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Political economics behind efforts to eliminate piracy

The Jakarta Post, OPINION & EDITORIAL – Tuesday, August 12, 2003
Yanuar Nugroho,

Recently my old laptop was seriously attacked by a worm virus called W.32Yaha@mm. The computer became slow and the virus started sending unauthorized emails, spreading the virus to all the people in my address book.

Almost instantly, I activated the “update” of my Anti-Virus software to prevent further damage and to destroy the virus. My attempt failed. An error-message was displayed on my screen stating, “Your Anti-Virus has expired”.

I decided to purchase a newer version and telephoned a software vendor in Surakarta who sold pirated (and therefore cheap) software. But I got an unexpected answer that day, “We are not selling the (pirated) software anymore, Sir. We’re only selling the original or OEM software”, (i.e. software that is bounded to hardware). “We are afraid of raids.” With the help of a friend, who also used pirated anti-virus software, I finally had my laptop fixed. I knew it was impossible for him to buy the original one that costs an incredibly high price.

On July 29, Law No. 19/2002 on the protection of copyrights was instigated. This was a consequence of Indonesia’s acceptance of the clause-agreement on Trade-Related Intellectual Property Rights (TRIPs) of the World Trade Organization (WTO). People in Indonesia — and in any other country — will likely have more difficulty in purchasing counterfeit goods, be it pirated software, CDs, VCDs, DVDs or others, as vendors close up shop to avoid raids. The law not only targets the vendors but more seriously punishes copyright violators. A user of pirated computer software, for example, could be punished with up to five years in prison or a Rp 500 million (US$61,000) fine.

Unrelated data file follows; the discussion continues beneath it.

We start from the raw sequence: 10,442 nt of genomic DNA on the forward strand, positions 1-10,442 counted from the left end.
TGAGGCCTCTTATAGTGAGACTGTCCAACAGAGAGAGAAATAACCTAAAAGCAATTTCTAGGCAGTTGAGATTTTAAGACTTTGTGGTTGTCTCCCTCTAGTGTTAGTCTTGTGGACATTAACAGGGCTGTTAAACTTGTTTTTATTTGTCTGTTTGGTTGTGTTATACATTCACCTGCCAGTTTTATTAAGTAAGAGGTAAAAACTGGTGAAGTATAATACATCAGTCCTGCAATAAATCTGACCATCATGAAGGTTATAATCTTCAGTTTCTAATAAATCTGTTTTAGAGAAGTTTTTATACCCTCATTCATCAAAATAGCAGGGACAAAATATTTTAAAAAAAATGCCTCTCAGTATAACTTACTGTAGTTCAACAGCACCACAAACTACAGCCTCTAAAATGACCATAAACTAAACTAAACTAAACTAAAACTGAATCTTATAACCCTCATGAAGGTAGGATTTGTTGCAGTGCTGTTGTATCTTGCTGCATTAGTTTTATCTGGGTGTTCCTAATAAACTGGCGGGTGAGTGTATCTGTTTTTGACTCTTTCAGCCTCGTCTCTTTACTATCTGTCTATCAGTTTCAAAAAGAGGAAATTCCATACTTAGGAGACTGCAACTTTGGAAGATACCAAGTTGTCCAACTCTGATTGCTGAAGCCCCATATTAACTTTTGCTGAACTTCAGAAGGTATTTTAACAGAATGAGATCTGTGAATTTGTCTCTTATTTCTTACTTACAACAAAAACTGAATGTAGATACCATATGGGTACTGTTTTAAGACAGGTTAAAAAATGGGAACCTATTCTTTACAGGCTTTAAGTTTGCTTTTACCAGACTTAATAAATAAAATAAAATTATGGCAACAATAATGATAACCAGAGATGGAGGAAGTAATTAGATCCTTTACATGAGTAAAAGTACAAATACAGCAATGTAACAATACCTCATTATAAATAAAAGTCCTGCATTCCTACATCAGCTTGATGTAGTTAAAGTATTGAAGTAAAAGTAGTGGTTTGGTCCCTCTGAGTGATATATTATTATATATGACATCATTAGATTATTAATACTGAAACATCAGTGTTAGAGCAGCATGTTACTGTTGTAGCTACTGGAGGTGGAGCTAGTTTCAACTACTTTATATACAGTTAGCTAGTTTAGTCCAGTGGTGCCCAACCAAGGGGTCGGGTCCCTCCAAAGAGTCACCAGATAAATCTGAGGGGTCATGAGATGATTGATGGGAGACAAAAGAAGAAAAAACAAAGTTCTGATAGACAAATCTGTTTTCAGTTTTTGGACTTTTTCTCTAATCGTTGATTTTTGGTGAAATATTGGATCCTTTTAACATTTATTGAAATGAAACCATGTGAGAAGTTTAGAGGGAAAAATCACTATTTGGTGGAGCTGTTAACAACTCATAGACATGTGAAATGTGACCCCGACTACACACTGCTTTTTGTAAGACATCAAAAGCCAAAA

The Jakarta Post reported (July 30) that according to the director of copyrights, industrial design, integrated circuit layout design and trade secrets at the Ministry of Justice and Human Rights, Emawati Junus, the necessary government regulations have been prepared and will be issued soon to support the enactment of Law No. 19/2002.

To enforce the new law the government will also establish a team to draw up policies on intellectual property right’s violations. It seems that the new law is seen as necessary in helping Indonesia avoid economic sanctions — imposed by the United States over the gross violation of intellectual property rights — since Indonesia ranks third in the rate of piracy cases, after China and Vietnam.

Those who support the policy assert that combating piracy will protect consumers from the poor quality of unauthorized goods. The government is said to have lost about Rp 1 trillion in tax revenue per annum from piracy and worldwide losses are estimated at between 5 percent and 7 percent of the world trade volume.

Those who are against the policy argue that the price of the original products is unaffordable, even for commercial use. In Solo, more than 95 percent of companies use pirated software. At the well-known Bandung Institute of Technology (ITB), computer-servers openly provides facilities for students streaming (music, MP3s) and downloading (movies, software, tools and utilities). Piracy helps people understand and cope with the technological advancement, in an affordable way.